Turkish economic growth forecasts unduly optimistic, analyst says
Estimates for economic growth in Turkey this year are unduly optimistic and prone to downside revisions, said economist Atilla Yeşilada in an analysis for financial news website P.A. Turkey on Tuesday.
The World Bank is forecasting that Turkey’s economy will expand by 4.5 percent this year. Meanwhile, a survey by Reuters is predicting a 4 percent expansion.
“GDP growth requires financing, which is simply not present or forthcoming,” Yeşilada said, citing a sharp slowdown in credit growth and expectation that banks will not grow their loan books in real terms during 2021.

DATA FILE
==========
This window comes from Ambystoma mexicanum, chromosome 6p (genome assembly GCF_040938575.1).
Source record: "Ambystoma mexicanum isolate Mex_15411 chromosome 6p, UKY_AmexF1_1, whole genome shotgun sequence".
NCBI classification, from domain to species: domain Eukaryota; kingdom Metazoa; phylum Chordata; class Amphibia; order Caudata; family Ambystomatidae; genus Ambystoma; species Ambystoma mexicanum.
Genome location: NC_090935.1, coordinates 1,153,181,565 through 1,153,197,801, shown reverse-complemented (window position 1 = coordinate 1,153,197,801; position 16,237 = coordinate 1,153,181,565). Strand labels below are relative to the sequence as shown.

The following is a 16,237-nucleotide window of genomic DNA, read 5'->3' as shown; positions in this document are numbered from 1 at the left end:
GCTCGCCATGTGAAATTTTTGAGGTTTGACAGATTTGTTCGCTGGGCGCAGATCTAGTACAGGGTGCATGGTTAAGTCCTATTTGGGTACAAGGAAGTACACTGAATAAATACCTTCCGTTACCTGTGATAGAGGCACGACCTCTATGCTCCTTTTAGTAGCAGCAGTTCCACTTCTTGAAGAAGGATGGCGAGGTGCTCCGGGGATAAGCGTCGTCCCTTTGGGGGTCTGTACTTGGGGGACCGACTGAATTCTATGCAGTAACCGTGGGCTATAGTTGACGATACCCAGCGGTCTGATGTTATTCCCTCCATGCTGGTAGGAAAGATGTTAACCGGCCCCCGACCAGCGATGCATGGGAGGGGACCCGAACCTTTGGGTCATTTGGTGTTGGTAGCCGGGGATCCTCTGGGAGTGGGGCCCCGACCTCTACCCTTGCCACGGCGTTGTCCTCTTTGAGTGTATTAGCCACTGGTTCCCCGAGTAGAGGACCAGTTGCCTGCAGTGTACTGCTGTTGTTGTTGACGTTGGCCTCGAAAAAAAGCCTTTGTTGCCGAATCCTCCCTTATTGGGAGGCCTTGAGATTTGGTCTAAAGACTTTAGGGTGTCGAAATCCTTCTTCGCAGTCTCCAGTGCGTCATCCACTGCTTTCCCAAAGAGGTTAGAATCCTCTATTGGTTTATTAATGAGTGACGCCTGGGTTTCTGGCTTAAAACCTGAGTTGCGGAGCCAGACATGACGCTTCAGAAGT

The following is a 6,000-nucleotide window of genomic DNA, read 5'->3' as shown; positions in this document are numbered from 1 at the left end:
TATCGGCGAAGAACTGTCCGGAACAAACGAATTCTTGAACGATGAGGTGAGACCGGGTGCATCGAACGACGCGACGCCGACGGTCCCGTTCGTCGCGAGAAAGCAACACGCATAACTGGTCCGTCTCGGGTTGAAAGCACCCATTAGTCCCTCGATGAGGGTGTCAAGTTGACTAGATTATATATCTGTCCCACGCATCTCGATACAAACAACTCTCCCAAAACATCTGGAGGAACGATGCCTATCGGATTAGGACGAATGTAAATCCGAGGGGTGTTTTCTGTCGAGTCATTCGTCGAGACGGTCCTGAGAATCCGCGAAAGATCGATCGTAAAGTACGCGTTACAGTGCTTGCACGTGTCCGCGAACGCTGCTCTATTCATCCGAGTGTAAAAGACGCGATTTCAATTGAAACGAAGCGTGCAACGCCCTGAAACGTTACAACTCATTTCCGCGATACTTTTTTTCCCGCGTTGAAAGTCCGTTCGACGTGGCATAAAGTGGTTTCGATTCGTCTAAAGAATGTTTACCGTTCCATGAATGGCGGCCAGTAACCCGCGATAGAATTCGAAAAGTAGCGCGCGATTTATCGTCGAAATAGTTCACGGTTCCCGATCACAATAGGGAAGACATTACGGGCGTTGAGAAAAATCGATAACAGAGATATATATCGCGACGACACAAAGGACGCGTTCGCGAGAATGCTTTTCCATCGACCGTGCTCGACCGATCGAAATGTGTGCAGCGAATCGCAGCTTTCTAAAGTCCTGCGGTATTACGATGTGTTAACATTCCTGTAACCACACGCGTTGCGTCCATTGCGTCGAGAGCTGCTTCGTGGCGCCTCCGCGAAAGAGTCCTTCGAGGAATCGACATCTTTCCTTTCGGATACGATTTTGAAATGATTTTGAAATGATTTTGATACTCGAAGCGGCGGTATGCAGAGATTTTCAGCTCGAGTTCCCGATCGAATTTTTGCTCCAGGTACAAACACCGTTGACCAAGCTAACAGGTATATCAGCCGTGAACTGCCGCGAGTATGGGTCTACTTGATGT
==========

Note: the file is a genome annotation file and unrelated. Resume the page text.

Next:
Turkish banks are unable to grant long-term loans for manufacturers to expand capacity and build new factories, Yeşilada said, citing a mismatch with bank deposits, which have an average maturity of three months. Foreign investment in the economy has also been in decline, he said.
Yeşilada said November data for the balance of payments also shows that banks do not believe in an impending investment boom in Turkey that might drive economic growth. In November, the banking industry made net foreign loan repayments of $629 million, while other industries paid back a net $191 million.
“Can this picture change - for the better? Why should it?” Yeşilada said. “The very reason that compelled banks and firms to reduce their FX short positions remain the same: the epidemic, erratic decision-making by (President Recep Tayyip) Erdoğan and currency and interest rate volatility.
“Growth will be hard to come by in Turkey in 2021.”